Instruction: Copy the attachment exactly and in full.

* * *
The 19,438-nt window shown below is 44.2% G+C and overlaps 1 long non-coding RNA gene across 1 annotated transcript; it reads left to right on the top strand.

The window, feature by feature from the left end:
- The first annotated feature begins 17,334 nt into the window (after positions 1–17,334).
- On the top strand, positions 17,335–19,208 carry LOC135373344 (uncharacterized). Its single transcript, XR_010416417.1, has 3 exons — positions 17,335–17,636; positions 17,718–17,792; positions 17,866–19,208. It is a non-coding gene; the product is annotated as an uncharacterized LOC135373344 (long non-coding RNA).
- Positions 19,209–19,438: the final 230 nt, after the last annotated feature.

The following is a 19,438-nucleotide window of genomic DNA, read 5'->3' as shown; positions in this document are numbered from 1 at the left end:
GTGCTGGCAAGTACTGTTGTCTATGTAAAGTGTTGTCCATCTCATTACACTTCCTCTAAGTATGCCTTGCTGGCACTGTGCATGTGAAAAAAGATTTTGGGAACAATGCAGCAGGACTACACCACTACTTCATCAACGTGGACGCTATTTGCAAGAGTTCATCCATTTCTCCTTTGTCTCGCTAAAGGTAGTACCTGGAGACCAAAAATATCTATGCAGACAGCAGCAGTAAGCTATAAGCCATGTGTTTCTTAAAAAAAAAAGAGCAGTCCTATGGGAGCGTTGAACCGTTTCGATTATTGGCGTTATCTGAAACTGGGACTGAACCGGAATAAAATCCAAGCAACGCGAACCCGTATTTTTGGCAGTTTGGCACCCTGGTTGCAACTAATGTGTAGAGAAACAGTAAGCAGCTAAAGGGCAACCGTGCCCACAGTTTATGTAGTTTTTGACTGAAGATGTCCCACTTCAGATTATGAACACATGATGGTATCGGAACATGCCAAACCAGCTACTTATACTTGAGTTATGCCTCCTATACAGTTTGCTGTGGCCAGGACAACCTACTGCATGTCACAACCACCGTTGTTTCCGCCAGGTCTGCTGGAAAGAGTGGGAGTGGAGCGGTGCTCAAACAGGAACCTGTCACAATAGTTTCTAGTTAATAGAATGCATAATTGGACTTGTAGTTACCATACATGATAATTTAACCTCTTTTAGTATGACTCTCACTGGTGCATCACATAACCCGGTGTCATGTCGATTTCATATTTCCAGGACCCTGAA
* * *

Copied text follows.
The 19,438-nt window shown below is 44.2% G+C and overlaps 1 long non-coding RNA gene across 1 annotated transcript; it reads left to right on the top strand.

The window, feature by feature from the left end:
- The first annotated feature begins 17,334 nt into the window (after positions 1–17,334).
- On the top strand, positions 17,335–19,208 carry LOC135373344 (uncharacterized). Its single transcript, XR_010416417.1, has 3 exons — positions 17,335–17,636; positions 17,718–17,792; positions 17,866–19,208. It is a non-coding gene; the product is annotated as an uncharacterized LOC135373344 (long non-coding RNA).
- Positions 19,209–19,438: the final 230 nt, after the last annotated feature.

The following is a 19,438-nucleotide window of genomic DNA, read 5'->3' as shown; positions in this document are numbered from 1 at the left end:
GTGCTGGCAAGTACTGTTGTCTATGTAAAGTGTTGTCCATCTCATTACACTTCCTCTAAGTATGCCTTGCTGGCACTGTGCATGTGAAAAAAGATTTTGGGAACAATGCAGCAGGACTACACCACTACTTCATCAACGTGGACGCTATTTGCAAGAGTTCATCCATTTCTCCTTTGTCTCGCTAAAGGTAGTACCTGGAGACCAAAAATATCTATGCAGACAGCAGCAGTAAGCTATAAGCCATGTGTTTCTTAAAAAAAAAAGAGCAGTCCTATGGGAGCGTTGAACCGTTTCGATTATTGGCGTTATCTGAAACTGGGACTGAACCGGAATAAAATCCAAGCAACGCGAACCCGTATTTTTGGCAGTTTGGCACCCTGGTTGCAACTAATGTGTAGAGAAACAGTAAGCAGCTAAAGGGCAACCGTGCCCACAGTTTATGTAGTTTTTGACTGAAGATGTCCCACTTCAGATTATGAACACATGATGGTATCGGAACATGCCAAACCAGCTACTTATACTTGAGTTATGCCTCCTATACAGTTTGCTGTGGCCAGGACAACCTACTGCATGTCACAACCACCGTTGTTTCCGCCAGGTCTGCTGGAAAGAGTGGGAGTGGAGCGGTGCTCAAACAGGAACCTGTCACAATAGTTTCTAGTTAATAGAATGCATAATTGGACTTGTAGTTACCATACATGATAATTTAACCTCTTTTAGTATGACTCTCACTGGTGCATCACATAACCCGGTGTCATGTCGATTTCATATTTCCAGGACCCTGAA